Sofie Couch, © 2012, www.sofiecouch.com
(Permission to re-print in its entirety, provided all attributes are included.)
This may bring Big Brother crashing down on my head, but as a writer, I take exception to being censored, and that is precisely, (okay, maybe not precisely, but convolutedly – is it a word?) happened to writers under the traditional publishing paradigm.
Here’s how it worked, for those just tuning in:
1) writers wrote,
2) Writers sent query letters to publishers and/or agents,
3) Writers received rejection letters directing them to “submission guidelines”,
4) Writers re-wrote to conform to publisher and agent guidelines AND (this is the important bit), “MARKET DEMANDS”,
5) Writers were either rejected or accepted based on their compliance to the afore mentioned guidelines.
There are other butterflies effecting the flow and ebb of content, but that’s pretty much it in a nut shell. Obviously, there is reader expectation, writing skill, synchronicity, alignment of the stars, etc., that determined what was published and what was not, but from the writer’s perspective, it was mostly… “the man”... who dictated what was hot and what was not based on the market. Money. Whatever sold really well last month, publishers and agents wanted more of. And if you think about it for a minute, it made perfect sense. Who would plunk their money down on Slew-Eyed Sally in the fifth race when that horse was racing against King Money-Maker? You back the horse with a winning track record.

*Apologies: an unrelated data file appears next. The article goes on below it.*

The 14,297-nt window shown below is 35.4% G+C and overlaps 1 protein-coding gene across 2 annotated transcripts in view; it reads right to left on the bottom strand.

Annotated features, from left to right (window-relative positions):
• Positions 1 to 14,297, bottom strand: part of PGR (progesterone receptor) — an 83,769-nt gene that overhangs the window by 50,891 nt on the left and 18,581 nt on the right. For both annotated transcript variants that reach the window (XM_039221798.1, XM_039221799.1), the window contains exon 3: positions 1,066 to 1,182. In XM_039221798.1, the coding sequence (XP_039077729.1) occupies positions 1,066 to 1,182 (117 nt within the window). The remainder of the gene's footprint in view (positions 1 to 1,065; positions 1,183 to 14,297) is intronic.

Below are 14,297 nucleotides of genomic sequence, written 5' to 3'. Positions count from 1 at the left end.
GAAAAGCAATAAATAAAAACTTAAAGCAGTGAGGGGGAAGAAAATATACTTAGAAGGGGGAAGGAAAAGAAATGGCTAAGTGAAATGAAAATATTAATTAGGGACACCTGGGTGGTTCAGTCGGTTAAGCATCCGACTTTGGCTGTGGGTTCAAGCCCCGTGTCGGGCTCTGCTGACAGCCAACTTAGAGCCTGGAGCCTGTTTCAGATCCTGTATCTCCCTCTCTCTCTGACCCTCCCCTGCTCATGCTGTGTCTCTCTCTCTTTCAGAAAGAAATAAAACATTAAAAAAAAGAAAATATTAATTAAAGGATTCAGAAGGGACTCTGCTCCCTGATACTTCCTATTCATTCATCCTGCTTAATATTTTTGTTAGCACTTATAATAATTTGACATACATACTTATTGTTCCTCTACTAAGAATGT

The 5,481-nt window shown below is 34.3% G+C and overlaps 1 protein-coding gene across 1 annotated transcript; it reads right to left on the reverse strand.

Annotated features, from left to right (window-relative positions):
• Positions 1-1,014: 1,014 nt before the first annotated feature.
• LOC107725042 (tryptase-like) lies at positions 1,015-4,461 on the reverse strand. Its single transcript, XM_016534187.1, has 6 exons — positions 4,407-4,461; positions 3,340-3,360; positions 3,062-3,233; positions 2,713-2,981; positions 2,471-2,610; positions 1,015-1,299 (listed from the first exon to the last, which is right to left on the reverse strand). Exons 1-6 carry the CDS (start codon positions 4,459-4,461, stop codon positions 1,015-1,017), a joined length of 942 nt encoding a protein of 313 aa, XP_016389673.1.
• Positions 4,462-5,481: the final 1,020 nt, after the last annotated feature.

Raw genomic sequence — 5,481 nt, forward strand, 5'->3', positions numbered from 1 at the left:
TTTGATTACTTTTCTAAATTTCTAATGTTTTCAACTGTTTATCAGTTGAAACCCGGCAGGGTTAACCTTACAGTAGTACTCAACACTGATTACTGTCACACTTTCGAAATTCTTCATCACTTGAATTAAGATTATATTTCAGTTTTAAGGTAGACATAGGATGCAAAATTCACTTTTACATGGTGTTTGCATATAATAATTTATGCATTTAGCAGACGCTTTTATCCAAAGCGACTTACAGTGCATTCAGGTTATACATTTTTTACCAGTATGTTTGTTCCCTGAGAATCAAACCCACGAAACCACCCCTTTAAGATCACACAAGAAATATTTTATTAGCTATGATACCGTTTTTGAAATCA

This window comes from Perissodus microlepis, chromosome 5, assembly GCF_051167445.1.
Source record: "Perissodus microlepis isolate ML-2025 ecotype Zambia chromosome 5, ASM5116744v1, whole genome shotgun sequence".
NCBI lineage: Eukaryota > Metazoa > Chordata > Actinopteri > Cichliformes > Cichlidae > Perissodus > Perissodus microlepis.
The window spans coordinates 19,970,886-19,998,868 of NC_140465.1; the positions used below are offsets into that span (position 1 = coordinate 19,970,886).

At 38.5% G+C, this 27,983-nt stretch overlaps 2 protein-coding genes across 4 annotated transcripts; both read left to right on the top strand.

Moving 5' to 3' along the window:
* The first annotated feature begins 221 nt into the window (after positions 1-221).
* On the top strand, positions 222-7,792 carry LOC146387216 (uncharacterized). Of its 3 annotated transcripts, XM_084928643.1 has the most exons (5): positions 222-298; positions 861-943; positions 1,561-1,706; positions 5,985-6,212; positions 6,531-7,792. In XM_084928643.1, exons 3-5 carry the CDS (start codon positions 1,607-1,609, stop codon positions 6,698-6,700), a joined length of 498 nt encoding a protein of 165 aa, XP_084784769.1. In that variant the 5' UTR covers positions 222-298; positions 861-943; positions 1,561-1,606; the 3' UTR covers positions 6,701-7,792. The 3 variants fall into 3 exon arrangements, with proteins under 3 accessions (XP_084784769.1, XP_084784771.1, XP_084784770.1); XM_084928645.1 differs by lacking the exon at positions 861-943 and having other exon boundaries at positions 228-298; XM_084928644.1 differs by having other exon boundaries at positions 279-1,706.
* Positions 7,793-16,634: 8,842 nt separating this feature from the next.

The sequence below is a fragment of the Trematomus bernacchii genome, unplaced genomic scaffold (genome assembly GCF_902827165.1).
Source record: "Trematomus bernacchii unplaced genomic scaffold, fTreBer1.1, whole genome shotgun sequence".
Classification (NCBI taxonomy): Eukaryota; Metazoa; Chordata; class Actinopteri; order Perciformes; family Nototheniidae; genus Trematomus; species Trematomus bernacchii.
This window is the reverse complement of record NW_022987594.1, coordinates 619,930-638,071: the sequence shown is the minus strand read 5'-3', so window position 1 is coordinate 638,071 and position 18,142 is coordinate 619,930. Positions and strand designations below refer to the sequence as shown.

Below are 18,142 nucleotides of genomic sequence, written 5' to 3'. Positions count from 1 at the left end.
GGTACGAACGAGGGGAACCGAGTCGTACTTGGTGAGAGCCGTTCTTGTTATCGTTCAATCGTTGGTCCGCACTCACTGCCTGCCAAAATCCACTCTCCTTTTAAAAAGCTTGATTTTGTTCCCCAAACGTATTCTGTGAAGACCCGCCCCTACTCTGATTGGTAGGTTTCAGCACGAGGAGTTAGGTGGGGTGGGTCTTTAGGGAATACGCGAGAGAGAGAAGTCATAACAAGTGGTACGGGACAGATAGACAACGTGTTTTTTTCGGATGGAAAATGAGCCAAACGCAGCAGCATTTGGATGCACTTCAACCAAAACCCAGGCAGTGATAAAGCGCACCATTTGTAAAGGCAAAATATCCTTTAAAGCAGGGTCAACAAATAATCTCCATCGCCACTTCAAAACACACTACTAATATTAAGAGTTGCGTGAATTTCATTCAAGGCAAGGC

The result of all this “sure betting” in publishing was that the next month, you received books with vampires who glowed in the moonlight rather than sparkled in sunlight, wizards with birthmarks rather than lightening bolt scars, and a slew of historicals set in England during the Regency period. That’s all fine and grand if you like writing and reading those themes, but it created a dead zone for anyone wanting to read or write something… else.
Now, along comes self-publishing and Print-on-Demand (POD). My disclaimer, (like it was ever a question), is that I am an advocate of both self-publishing and POD. It has opened the gates for writers who just wanted to write and share their stories with readers. It allows a writer to operate a business employing a democratic business model. And THAT is where I mean to take you with the title of this article – “The Sharing Communities: Is There A Place There for Writers?”
So, what are “sharing communities” you ask? Sharing communities are those that build followings based on reviews. Overnight, cottage industries have sprung up like mushrooms around garden gnomes. Etsy, Ebay, Airbnb, TaskRabbit, Coursera, are all examples of sharing communities – enterprises based on trust and ratings. Through Airbnb, I am able to rent a small cottage behind my home to people – complete strangers – who stay with us for $49/night. I trust the people I am inviting to stay, because they have ratings, given to them from past hosts, and those who stay with me, choose to stay in our cottage, because of the reviews I have received from past guests. https://www.airbnb.com/rooms/487795 That’s the link to my listing, and if you go there, scroll to the bottom of the page and you’ll see my reviews. Pretty schweet! And at $49/night, (two night minimum), my guests get a pretty fabulous deal for the area. I’ve had over a dozen guests over the course of three months and I’ve made about two thousand dollars. I will receive a 1099 at the end of the year for tax purposes. Am I afraid to post a link to a guest house on my property on a public forum? Nah. I won’t rent to you unless you’ve got a positive track record. Cottage industries that have sprung up, seemingly over night, employ the use of “sharing communities” to gain credibility - communities of trust.
But aren’t book reviews accomplishing the same thing? Well, yes… and no. To my writer friends, how many of you have asked family and friends to write a review for your book? How many of you have clicked on the “like” button of a friends’ book on Amazon? I admit, I have. I’ve written glowing reviews for books that really just were not my cup of tea.